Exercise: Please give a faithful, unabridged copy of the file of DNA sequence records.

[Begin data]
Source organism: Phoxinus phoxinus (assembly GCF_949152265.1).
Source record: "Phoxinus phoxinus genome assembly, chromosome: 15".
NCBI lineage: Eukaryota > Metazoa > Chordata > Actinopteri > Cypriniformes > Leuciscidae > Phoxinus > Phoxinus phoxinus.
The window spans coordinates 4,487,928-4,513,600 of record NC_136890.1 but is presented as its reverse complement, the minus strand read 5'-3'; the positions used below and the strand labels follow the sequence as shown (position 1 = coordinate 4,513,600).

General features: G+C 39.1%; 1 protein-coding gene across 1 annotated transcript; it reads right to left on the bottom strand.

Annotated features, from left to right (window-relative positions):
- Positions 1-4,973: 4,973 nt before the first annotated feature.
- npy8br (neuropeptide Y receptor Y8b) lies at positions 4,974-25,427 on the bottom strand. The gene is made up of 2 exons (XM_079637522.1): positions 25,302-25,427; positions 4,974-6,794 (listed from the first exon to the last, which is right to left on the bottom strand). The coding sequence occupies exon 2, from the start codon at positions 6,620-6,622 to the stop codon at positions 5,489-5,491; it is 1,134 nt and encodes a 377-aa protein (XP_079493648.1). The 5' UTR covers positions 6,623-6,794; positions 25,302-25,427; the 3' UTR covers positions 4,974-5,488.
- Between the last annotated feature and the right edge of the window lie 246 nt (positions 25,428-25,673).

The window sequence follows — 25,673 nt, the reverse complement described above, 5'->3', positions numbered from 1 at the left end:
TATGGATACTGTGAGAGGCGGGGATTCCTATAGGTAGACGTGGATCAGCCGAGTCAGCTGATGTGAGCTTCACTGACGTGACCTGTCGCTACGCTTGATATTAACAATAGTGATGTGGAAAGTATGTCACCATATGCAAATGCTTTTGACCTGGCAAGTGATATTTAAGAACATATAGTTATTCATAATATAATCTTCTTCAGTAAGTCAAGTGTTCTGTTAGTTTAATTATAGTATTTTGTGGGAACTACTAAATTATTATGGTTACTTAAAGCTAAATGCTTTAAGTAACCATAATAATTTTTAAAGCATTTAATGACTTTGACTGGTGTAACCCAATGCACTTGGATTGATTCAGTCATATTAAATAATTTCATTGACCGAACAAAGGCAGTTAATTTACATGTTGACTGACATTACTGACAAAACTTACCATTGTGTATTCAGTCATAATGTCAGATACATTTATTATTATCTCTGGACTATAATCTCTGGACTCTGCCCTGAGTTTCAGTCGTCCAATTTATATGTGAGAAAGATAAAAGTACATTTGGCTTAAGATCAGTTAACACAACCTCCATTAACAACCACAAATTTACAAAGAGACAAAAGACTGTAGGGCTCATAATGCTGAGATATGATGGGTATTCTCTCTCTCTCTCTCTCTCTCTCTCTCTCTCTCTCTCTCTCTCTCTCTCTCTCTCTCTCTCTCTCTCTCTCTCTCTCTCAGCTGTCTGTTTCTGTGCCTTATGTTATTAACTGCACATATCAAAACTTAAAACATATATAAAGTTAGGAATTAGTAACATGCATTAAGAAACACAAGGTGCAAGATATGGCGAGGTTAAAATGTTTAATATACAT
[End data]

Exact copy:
Source organism: Phoxinus phoxinus (assembly GCF_949152265.1).
Source record: "Phoxinus phoxinus genome assembly, chromosome: 15".
NCBI lineage: Eukaryota > Metazoa > Chordata > Actinopteri > Cypriniformes > Leuciscidae > Phoxinus > Phoxinus phoxinus.
The window spans coordinates 4,487,928-4,513,600 of record NC_136890.1 but is presented as its reverse complement, the minus strand read 5'-3'; the positions used below and the strand labels follow the sequence as shown (position 1 = coordinate 4,513,600).

General features: G+C 39.1%; 1 protein-coding gene across 1 annotated transcript; it reads right to left on the bottom strand.

Annotated features, from left to right (window-relative positions):
- Positions 1-4,973: 4,973 nt before the first annotated feature.
- npy8br (neuropeptide Y receptor Y8b) lies at positions 4,974-25,427 on the bottom strand. The gene is made up of 2 exons (XM_079637522.1): positions 25,302-25,427; positions 4,974-6,794 (listed from the first exon to the last, which is right to left on the bottom strand). The coding sequence occupies exon 2, from the start codon at positions 6,620-6,622 to the stop codon at positions 5,489-5,491; it is 1,134 nt and encodes a 377-aa protein (XP_079493648.1). The 5' UTR covers positions 6,623-6,794; positions 25,302-25,427; the 3' UTR covers positions 4,974-5,488.
- Between the last annotated feature and the right edge of the window lie 246 nt (positions 25,428-25,673).

The window sequence follows — 25,673 nt, the reverse complement described above, 5'->3', positions numbered from 1 at the left end:
TATGGATACTGTGAGAGGCGGGGATTCCTATAGGTAGACGTGGATCAGCCGAGTCAGCTGATGTGAGCTTCACTGACGTGACCTGTCGCTACGCTTGATATTAACAATAGTGATGTGGAAAGTATGTCACCATATGCAAATGCTTTTGACCTGGCAAGTGATATTTAAGAACATATAGTTATTCATAATATAATCTTCTTCAGTAAGTCAAGTGTTCTGTTAGTTTAATTATAGTATTTTGTGGGAACTACTAAATTATTATGGTTACTTAAAGCTAAATGCTTTAAGTAACCATAATAATTTTTAAAGCATTTAATGACTTTGACTGGTGTAACCCAATGCACTTGGATTGATTCAGTCATATTAAATAATTTCATTGACCGAACAAAGGCAGTTAATTTACATGTTGACTGACATTACTGACAAAACTTACCATTGTGTATTCAGTCATAATGTCAGATACATTTATTATTATCTCTGGACTATAATCTCTGGACTCTGCCCTGAGTTTCAGTCGTCCAATTTATATGTGAGAAAGATAAAAGTACATTTGGCTTAAGATCAGTTAACACAACCTCCATTAACAACCACAAATTTACAAAGAGACAAAAGACTGTAGGGCTCATAATGCTGAGATATGATGGGTATTCTCTCTCTCTCTCTCTCTCTCTCTCTCTCTCTCTCTCTCTCTCTCTCTCTCTCTCTCTCTCTCTCTCTCTCTCTCTCTCAGCTGTCTGTTTCTGTGCCTTATGTTATTAACTGCACATATCAAAACTTAAAACATATATAAAGTTAGGAATTAGTAACATGCATTAAGAAACACAAGGTGCAAGATATGGCGAGGTTAAAATGTTTAATATACAT